Life

He was born on October 23, 1888, in Malone, Franklin County, New York. Later he lived in Plattsburgh.

He was a member of the New York State Senate from 1933 to 1949, sitting in the 156th, 157th, 158th, 159th, 160th, 161st, 162nd, 163rd, 164th, 165th, 166th and 167th New York State Legislatures; and was Temporary President from 1944 to 1949.

He was a delegate to the New York State Constitutional Convention of 1938. He was an alternate delegate to the 1940 Republican National Convention, and a delegate to the 1944 and 1948 Republican National Conventions.

Feinberg Law

In 1949, he sponsored the Feinberg Bill, an act to purge Communist and fellow traveler teachers from the State public-school system.[1] The bill required the Regents of the State School Board to draw up a list of all subversive organizations. Membership in such organizations was sufficient grounds for summary removal. Although the law focused on organisational membership, in its implementation it would delve into people's reading preferences, social activities, rallies attended, petitions signed, and beliefs on current political issues.[2] The regents were also empowered to dismiss school employees for the "utterance of any treasonable or seditious word...or the doing of any treasonable or seditious act..." regardless of their affiliations.[3] The Law was struck down in 1967 as unconstitutional in its violations of individual liberties.[4]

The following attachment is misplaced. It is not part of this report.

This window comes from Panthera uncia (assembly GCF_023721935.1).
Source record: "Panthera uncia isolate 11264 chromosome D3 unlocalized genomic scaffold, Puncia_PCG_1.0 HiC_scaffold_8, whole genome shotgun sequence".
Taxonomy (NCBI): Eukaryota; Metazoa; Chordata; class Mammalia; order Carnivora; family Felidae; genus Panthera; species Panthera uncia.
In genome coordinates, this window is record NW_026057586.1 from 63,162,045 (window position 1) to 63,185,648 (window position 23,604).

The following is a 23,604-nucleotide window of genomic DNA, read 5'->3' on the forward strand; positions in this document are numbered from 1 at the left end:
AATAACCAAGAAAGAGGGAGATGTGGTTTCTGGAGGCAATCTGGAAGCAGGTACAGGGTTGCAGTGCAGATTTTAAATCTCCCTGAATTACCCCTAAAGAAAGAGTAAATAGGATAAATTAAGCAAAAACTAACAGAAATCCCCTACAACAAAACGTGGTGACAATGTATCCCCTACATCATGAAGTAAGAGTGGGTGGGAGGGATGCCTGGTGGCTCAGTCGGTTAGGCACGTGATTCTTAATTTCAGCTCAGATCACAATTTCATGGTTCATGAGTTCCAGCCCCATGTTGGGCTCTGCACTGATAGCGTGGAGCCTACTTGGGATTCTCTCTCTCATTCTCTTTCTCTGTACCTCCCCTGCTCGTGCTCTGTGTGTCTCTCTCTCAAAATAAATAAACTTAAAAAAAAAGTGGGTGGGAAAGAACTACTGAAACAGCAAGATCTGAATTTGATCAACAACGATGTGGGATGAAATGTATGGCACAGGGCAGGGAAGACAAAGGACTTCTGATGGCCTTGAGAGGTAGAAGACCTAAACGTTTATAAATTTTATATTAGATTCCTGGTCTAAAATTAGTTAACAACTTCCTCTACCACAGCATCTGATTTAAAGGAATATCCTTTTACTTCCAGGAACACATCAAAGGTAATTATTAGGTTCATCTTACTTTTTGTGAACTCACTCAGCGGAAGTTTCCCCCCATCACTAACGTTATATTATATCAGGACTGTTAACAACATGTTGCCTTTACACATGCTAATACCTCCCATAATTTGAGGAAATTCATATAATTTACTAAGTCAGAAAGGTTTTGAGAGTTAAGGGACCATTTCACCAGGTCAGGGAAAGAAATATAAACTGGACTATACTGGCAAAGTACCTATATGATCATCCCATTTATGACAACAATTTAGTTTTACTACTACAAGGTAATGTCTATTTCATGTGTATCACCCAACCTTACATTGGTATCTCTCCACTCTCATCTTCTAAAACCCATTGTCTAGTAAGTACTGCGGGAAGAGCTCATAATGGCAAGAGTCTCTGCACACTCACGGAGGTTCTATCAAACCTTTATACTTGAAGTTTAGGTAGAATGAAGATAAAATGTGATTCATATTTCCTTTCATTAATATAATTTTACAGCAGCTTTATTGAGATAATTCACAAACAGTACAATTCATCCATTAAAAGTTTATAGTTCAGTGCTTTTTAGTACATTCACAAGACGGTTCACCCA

Later career

On March 30, 1949, Feinberg was appointed Chairman of the New York State Public Service Commission, and remained in office until 1958.

Legacy and death

Feinberg was instrumental in the founding of the State University of New York,[citation needed] and the Library at SUNY Plattsburgh is named after him.

He died on February 6, 1959, in Royal Victoria Hospital in Montreal, Quebec, Canada, of kidney disease.

External links

  • [1] Political Graveyard
  • [2] The Feinberg Bill in TIME Magazine on April 11, 1949

References

  1. ^ The Feinberg Law. (1949). The New Republic, 121(24), 7.
  2. ^ Smolla, R. (2011). Academic Freedom and the Living Constitution. In The Constitution Goes to College (p. The Constitution Goes to College, Chapter 002). NYU Press.
  3. ^ Heins, Marjorie. “The Board of Education and the Feinberg Law.” Priests of Our Democracy: The Supreme Court, Academic Freedom, and the Anti-Communist Purge, NYU Press, 2013, pp. 69–86. JSTOR, www.jstor.org/stable/j.ctt9qfmg6.7.
  4. ^ 'End of the Feinberg Law'. New York Times, January 26, 1967, Page 32, New York edition


New York State Senate
Preceded by
Henry E. H. Brereton
New York State Senate
33rd District

1933–1944
Succeeded by
Frederic H. Bontecou
Preceded by
G. Frank Wallace
New York State Senate
38th District

1945–1949
Succeeded by
Henry Neddo
Political offices
Preceded by
Joe R. Hanley
Temporary President of the New York State Senate
1944–1949
Succeeded by
Arthur H. Wicks
This page was last edited on 21 June 2019, at 09:04